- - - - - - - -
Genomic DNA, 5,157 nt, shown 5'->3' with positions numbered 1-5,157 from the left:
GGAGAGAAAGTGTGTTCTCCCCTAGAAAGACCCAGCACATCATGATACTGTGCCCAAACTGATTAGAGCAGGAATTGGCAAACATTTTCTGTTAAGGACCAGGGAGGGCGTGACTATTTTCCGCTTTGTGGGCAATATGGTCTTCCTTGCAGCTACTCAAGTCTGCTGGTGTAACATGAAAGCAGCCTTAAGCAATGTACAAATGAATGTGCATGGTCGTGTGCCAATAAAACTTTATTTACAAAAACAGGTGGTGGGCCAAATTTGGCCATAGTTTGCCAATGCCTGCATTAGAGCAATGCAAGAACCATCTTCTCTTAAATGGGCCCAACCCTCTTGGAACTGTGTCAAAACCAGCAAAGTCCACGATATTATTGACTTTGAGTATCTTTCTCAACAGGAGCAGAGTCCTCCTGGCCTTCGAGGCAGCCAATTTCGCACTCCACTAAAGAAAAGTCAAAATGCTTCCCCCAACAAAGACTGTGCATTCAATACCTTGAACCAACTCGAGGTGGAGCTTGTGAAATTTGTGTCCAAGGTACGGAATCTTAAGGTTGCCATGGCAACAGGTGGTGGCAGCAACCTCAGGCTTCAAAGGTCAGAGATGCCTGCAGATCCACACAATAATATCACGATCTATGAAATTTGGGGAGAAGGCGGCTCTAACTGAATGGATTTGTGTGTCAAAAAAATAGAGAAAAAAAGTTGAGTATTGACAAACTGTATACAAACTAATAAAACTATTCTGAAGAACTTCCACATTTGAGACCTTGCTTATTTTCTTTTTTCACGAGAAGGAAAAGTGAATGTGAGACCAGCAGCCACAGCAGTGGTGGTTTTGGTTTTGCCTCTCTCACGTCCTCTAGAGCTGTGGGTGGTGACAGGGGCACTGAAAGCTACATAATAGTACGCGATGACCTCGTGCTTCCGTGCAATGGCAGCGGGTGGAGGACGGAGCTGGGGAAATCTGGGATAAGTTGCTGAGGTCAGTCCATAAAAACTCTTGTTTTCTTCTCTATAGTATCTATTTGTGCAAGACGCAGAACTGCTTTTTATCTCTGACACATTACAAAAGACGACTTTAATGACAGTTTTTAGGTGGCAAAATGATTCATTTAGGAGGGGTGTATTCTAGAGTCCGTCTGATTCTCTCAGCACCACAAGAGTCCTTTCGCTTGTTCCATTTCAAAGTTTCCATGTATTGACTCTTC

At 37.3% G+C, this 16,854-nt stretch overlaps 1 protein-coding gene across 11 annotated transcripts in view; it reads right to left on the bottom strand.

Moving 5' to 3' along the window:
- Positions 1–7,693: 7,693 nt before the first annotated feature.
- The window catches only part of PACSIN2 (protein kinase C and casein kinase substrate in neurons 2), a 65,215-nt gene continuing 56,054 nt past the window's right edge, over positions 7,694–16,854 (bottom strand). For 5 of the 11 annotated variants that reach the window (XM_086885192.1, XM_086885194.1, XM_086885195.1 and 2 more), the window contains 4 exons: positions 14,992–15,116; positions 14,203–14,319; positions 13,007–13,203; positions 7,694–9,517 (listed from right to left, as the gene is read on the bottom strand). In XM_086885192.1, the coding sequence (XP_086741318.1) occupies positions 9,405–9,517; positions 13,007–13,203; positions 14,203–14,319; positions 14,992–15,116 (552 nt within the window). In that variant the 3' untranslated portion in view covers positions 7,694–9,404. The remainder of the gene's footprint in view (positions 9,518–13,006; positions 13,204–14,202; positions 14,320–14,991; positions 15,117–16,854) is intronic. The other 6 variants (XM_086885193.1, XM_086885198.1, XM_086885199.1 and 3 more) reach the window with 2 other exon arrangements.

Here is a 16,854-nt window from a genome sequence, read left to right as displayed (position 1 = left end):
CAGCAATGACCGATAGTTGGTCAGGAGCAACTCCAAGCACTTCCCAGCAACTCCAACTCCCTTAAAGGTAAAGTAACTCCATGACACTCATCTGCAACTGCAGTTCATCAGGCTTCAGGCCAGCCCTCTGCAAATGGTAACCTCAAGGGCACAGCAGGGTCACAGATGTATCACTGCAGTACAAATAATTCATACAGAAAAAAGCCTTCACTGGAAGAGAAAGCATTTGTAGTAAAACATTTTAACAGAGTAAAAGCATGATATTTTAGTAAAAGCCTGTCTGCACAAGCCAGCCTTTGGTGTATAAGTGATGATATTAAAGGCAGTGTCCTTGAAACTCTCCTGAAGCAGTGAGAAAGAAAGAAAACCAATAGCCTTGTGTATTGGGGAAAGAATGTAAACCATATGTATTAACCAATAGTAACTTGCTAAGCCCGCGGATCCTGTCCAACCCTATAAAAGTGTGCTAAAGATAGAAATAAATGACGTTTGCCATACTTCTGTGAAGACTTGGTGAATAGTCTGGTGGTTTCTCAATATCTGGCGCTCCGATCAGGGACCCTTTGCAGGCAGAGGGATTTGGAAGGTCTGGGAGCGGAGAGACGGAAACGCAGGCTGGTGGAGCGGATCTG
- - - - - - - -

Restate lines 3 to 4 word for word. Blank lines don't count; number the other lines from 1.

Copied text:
At 37.3% G+C, this 16,854-nt stretch overlaps 1 protein-coding gene across 11 annotated transcripts in view; it reads right to left on the bottom strand.

Moving 5' to 3' along the window: